Smokey and the Gang
Smokey was our first Leopard Gecko which we purchased
from our local Petsmart. The
Petsmart employee that sold her to us that she was a young juvenile. However now that
we've had experience with these critters, we know that Smokey was sold to us as a late
juvenile / young adult. She was calm and easy to handle. She was also friendly yet
cautious as she walked over our hands. Smokey adapted quickly to her new home and began
eating that very night.
While reading and discussing the topic of bringing home a new Leo, I've always been told that they do not eat for the first three days and not to
panic when this happens. Also that they are very nervous in a new environment and become
stressed easily. [note: Stress leads to illness which leads to death.] Apparently our
have never had this conversation or read the book because they've all adapted quickly
and ate within 24 hours.
Next, we purchased Junior as an actual baby and watched her
grow up. We had hoped that
Junior was a male which is why it's 'Junior.' She had a little white stripe on her head
that eventually faded into her spots. We held her a lot and soon became very comfortable
with having my hand in the tank with her.
Charlotte and I would sort of pet / tickle
both Junior and Smokey under their chins which makes them raise their heads and notice
us. Once they've seen us they usually would then try to climb up on our hands like a
jungle gym. Junior normally stops at the top of the hand but has been known to keep
climbing up the arm.
We purchased Basil as a baby as well. Both Basil and Junior were purchased at Petco.
She's always been a handful. She doesn't like
being held, touched, or outside of her den very often. She is starting to get better
about it all though. For the longest time she was the fattest out of all of our Geckos.
The Albinos came as a deal from Susan at Estacada Pet. They
cost about half as much
as you can get them anywhere else. We believe that they are from the same clutch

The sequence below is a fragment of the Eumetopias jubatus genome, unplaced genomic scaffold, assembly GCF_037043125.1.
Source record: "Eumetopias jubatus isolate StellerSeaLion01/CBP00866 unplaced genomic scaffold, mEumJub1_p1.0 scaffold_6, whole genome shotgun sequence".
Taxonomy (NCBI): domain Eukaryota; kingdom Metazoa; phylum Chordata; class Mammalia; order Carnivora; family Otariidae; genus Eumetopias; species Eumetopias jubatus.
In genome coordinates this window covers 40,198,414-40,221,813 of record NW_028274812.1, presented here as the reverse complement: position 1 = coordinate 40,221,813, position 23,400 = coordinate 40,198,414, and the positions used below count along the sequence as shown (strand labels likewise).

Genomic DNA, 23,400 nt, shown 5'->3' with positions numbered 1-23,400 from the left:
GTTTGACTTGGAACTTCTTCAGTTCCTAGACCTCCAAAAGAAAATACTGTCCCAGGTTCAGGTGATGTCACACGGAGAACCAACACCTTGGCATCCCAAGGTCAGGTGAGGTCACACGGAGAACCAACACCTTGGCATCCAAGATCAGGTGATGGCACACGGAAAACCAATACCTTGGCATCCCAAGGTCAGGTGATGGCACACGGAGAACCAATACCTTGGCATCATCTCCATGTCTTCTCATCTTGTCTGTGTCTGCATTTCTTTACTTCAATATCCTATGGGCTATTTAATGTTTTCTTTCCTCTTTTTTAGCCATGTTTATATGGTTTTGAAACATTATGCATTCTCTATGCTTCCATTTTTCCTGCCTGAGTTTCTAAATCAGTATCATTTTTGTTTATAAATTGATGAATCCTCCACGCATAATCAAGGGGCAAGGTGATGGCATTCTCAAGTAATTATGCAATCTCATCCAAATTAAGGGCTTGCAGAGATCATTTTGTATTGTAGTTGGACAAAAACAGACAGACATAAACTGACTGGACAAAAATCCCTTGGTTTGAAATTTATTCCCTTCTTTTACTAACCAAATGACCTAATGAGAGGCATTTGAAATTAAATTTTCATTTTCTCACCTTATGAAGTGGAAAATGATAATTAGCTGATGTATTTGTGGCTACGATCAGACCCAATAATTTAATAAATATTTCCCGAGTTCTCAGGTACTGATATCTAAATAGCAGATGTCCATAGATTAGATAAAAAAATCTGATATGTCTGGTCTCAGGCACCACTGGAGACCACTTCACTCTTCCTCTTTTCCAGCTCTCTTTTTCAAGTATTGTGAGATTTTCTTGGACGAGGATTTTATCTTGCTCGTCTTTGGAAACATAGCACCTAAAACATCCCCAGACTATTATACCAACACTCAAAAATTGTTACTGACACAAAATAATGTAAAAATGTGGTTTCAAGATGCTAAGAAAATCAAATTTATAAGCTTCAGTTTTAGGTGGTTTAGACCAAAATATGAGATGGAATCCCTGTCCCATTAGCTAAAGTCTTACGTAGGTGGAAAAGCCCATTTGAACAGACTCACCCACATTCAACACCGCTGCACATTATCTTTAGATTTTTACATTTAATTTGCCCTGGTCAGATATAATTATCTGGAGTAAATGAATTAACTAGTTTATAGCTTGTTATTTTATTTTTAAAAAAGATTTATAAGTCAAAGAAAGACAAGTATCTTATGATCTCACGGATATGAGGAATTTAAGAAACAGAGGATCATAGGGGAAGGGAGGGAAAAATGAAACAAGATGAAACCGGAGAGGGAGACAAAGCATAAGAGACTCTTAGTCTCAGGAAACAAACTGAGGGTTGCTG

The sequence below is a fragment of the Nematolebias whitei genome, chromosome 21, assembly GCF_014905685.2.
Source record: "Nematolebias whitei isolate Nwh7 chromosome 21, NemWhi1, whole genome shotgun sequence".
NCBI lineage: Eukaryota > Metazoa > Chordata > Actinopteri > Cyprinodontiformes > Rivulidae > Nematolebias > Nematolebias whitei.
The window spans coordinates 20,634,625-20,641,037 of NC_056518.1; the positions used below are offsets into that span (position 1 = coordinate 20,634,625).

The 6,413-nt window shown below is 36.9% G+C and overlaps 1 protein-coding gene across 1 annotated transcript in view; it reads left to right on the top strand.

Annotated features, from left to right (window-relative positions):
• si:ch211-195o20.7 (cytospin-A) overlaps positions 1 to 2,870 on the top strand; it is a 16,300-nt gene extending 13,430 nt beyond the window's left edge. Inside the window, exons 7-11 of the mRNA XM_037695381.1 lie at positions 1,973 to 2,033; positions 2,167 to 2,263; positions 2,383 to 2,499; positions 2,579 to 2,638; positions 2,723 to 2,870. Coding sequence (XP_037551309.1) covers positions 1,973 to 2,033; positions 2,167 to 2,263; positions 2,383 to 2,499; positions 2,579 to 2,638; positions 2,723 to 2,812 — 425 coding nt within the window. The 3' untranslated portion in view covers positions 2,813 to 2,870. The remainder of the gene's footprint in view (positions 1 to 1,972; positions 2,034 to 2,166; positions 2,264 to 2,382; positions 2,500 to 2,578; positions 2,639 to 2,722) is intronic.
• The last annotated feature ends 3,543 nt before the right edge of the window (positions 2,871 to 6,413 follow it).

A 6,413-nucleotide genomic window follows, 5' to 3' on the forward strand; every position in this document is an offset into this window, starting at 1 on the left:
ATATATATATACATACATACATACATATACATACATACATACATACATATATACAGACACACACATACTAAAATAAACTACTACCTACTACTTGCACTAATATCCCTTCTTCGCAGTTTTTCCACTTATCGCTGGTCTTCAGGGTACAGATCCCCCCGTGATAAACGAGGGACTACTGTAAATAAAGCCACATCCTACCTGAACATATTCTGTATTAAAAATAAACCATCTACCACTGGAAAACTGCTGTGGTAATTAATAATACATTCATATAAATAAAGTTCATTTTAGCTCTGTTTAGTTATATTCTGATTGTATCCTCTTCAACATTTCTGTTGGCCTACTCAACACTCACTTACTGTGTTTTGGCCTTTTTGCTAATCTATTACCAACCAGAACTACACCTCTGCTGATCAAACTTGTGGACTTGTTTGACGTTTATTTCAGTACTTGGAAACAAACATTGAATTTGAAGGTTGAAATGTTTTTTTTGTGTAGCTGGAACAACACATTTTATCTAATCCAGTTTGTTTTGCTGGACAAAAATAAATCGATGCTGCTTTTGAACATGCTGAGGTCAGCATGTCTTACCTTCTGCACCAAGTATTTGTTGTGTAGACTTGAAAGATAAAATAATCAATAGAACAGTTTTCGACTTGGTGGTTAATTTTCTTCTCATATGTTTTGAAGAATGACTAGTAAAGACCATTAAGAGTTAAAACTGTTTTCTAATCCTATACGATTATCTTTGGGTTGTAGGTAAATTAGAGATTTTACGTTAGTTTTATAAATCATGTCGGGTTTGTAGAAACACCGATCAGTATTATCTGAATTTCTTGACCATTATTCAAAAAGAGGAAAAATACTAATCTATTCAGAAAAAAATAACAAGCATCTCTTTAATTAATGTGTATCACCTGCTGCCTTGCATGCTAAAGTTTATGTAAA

(set of eggs) as they are about the same size and came to us together. Both of them are
female as well. Charlotte claimed hers as the faster rambunctious one and named it
Valerie or Val for short. Mine is Butters because she has a lighter shade to her skin.
So far Valerie has laid two clutches of two eggs each. And Butters has laid two clutches
as well. The first clutch had two eggs but deflated and died. The second clutch only had
one egg in it. We've began attempting to incubate the eggs in hopes of hatching and
raising our own baby geckos.
So far we have not had much luck with keeping a working
incubation tank set up. The first
time we started to incubate the eggs, our fish tank water heater burned out. We've had
to purchase the accessories to try and keep the tank warm and moist enough to properly
incubate them. As soon as we have the money we will purchase a commercial incubator.
Seth is our latest addition. We purchased him from Sandy Pet just before they were going
to ship him to a Herp (Reptile) Show. He seems to be a bit older than we thought, but
he is a friendly Gecko. He's our only male and has been successful in breeding.
When our girls are in his tank, his tail wiggles so fast that it looks like it is
vibrating. His tail has gone so fast that it throws the sand away from around it digging
a little hole. Seth is finicky about his food and does not eat mealworms or waxworms.
He does eat Adult Crickets if we remove their hind legs that the Crickets use for
jumping and defense. The legs pop off easily as a natural defense. Seth also has a taste
for Pinky Mice. Seth is a bit thin, so lately we've been feeding him Ensure High
Protein. We were told that feeding him Ensure will make him gain some weight. He is
getting perkier now, and gaining a little weight but it will take time to fatten him up
to the size of the females that we have.
Leopard Geckos will live for about twenty human years in captivity. They originated
in the Pakistan / Afghanistan region and were shipped to the U.S. where it was discovered
that Leopard Geckos thrive in Captivity. And since they do so well here, there is no
longer the need to transport natives which makes their lives a bit easier and safer.